The memorial of Christ’s death is a festival, not a funeral; and we are to come to the table with gladsome hearts and go away from it with praises, for “after supper they sang a hymn” [Matt 26:30, Mark 14:26].

A number of scholars believe the disciples would have closed their Passover-turned-Lord’s-Supper gathering with a hymn taken from the joyful Hallel Psalms (113–118), perhaps even a majestic one like Psalm 136. Similarly, for Spurgeon Good Friday, like any celebration of the Savior’s death in the Lord’s Supper, was a proper and suitable context for worship, joy, and gladness.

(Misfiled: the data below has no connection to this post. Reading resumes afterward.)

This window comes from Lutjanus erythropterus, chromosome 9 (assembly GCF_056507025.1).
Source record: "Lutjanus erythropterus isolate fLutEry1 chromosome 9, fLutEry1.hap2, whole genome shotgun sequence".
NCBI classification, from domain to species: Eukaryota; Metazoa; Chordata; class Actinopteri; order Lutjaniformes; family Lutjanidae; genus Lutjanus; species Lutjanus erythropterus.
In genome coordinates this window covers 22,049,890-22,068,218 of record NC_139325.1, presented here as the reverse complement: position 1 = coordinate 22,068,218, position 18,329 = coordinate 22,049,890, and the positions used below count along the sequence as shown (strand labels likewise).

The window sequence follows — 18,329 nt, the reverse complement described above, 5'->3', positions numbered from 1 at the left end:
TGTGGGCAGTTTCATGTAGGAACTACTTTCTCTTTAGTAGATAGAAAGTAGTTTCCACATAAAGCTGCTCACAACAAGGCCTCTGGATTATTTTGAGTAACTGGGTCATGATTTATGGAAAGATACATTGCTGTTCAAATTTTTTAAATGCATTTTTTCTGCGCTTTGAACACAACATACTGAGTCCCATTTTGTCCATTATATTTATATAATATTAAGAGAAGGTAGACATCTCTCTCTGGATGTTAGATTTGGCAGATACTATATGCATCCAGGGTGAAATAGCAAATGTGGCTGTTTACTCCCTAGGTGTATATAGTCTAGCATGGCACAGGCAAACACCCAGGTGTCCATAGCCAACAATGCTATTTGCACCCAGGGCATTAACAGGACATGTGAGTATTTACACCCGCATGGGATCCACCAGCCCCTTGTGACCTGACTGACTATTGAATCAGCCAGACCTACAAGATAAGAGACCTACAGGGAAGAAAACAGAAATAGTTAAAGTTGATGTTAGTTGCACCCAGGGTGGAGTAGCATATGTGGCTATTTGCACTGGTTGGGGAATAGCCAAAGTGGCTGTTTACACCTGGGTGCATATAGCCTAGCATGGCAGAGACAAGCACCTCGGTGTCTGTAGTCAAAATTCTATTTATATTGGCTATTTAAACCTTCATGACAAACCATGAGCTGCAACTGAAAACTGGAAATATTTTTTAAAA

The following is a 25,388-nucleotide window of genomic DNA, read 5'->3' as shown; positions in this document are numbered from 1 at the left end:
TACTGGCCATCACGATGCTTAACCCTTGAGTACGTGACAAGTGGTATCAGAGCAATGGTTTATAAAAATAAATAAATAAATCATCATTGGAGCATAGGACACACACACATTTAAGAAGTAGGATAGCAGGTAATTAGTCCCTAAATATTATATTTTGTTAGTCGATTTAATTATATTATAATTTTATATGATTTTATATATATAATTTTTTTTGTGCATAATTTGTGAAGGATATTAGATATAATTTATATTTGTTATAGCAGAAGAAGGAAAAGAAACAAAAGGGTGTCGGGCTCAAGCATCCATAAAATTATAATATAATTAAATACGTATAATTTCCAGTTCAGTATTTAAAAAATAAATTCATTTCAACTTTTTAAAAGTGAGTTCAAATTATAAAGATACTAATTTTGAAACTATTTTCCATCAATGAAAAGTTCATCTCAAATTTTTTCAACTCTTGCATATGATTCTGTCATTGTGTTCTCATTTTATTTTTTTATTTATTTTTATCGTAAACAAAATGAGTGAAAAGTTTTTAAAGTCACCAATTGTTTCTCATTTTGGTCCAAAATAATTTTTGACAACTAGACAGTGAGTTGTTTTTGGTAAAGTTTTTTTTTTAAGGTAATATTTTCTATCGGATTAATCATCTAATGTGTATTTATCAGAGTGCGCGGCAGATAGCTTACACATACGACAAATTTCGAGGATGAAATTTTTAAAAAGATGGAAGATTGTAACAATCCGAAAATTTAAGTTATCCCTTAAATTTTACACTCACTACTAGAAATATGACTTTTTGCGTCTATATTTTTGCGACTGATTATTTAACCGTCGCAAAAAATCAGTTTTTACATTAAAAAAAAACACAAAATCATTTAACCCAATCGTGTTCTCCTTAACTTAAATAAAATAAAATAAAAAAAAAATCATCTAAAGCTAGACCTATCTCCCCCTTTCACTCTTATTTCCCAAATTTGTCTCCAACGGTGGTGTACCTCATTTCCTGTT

In Spurgeon’s mind, Good Friday was no funeral.

Modern Aliveness Before the Camera

I’ve been enjoying Akiko Busch’s new book: How to Disappear: Notes on Invisibility in a Time of Transparency. She makes the distinction between disappearing and hiding — the two are quite different, although easily confused in the digital age. Indeed, “it is time to question the false equivalency between not being seen and hiding. And time to reevaluate the merits of the inconspicuous life, to search out some antidote to continuous exposure, and to reconsider the value of going unseen, undetected, or overlooked in this new world” (10).

She’s not addressing the challenges as a Christian, but the book itself is beautiful, and it works as a fine conversation partner into my own thinking in contrasting personal virtue as performance art in the digital age and the virtues of charity, personal prayer, and fasting in their invisible forms (Matthew 6:1–18).